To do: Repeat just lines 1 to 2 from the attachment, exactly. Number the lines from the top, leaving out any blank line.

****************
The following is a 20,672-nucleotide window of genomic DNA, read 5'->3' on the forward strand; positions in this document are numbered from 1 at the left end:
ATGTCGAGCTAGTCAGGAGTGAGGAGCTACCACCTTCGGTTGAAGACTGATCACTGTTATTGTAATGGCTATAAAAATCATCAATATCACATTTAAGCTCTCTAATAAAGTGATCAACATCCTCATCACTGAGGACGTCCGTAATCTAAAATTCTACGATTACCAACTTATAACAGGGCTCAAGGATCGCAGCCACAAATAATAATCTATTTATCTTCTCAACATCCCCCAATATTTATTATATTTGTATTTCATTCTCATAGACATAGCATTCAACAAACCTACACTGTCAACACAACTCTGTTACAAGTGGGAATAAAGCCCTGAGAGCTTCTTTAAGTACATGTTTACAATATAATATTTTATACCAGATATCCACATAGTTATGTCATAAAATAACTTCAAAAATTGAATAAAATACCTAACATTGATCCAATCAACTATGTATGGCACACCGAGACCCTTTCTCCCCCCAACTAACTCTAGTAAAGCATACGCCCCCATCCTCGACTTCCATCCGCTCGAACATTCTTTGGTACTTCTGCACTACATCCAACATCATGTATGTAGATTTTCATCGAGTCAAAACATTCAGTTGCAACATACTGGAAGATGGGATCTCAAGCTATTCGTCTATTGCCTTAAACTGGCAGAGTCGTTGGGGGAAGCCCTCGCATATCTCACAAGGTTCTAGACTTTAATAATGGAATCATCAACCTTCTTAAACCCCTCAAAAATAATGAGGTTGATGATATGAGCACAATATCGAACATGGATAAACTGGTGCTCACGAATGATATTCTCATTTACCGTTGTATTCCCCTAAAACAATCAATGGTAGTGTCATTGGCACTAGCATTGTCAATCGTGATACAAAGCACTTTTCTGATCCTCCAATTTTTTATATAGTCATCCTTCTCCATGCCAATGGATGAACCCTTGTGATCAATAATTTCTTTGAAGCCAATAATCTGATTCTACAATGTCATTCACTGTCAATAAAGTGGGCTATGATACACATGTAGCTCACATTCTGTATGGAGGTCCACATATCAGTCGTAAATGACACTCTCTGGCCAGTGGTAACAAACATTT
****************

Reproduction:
The following is a 20,672-nucleotide window of genomic DNA, read 5'->3' on the forward strand; positions in this document are numbered from 1 at the left end:
ATGTCGAGCTAGTCAGGAGTGAGGAGCTACCACCTTCGGTTGAAGACTGATCACTGTTATTGTAATGGCTATAAAAATCATCAATATCACATTTAAGCTCTCTAATAAAGTGATCAACATCCTCATCACTGAGGACGTCCGTAATCTAAAATTCTACGATTACCAACTTATAACAGGGCTCAAGGATCGCAGCCACAAATAATAATCTATTTATCTTCTCAACATCCCCCAATATTTATTATATTTGTATTTCATTCTCATAGACATAGCATTCAACAAACCTACACTGTCAACACAACTCTGTTACAAGTGGGAATAAAGCCCTGAGAGCTTCTTTAAGTACATGTTTACAATATAATATTTTATACCAGATATCCACATAGTTATGTCATAAAATAACTTCAAAAATTGAATAAAATACCTAACATTGATCCAATCAACTATGTATGGCACACCGAGACCCTTTCTCCCCCCAACTAACTCTAGTAAAGCATACGCCCCCATCCTCGACTTCCATCCGCTCGAACATTCTTTGGTACTTCTGCACTACATCCAACATCATGTATGTAGATTTTCATCGAGTCAAAACATTCAGTTGCAACATACTGGAAGATGGGATCTCAAGCTATTCGTCTATTGCCTTAAACTGGCAGAGTCGTTGGGGGAAGCCCTCGCATATCTCACAAGGTTCTAGACTTTAATAATGGAATCATCAACCTTCTTAAACCCCTCAAAAATAATGAGGTTGATGATATGAGCACAATATCGAACATGGATAAACTGGTGCTCACGAATGATATTCTCATTTACCGTTGTATTCCCCTAAAACAATCAATGGTAGTGTCATTGGCACTAGCATTGTCAATCGTGATACAAAGCACTTTTCTGATCCTCCAATTTTTTATATAGTCATCCTTCTCCATGCCAATGGATGAACCCTTGTGATCAATAATTTCTTTGAAGCCAATAATCTGATTCTACAATGTCATTCACTGTCAATAAAGTGGGCTATGATACACATGTAGCTCACATTCTGTATGGAGGTCCACATATCAGTCGTAAATGACACTCTCTGGCCAGTGGTAACAAACATTT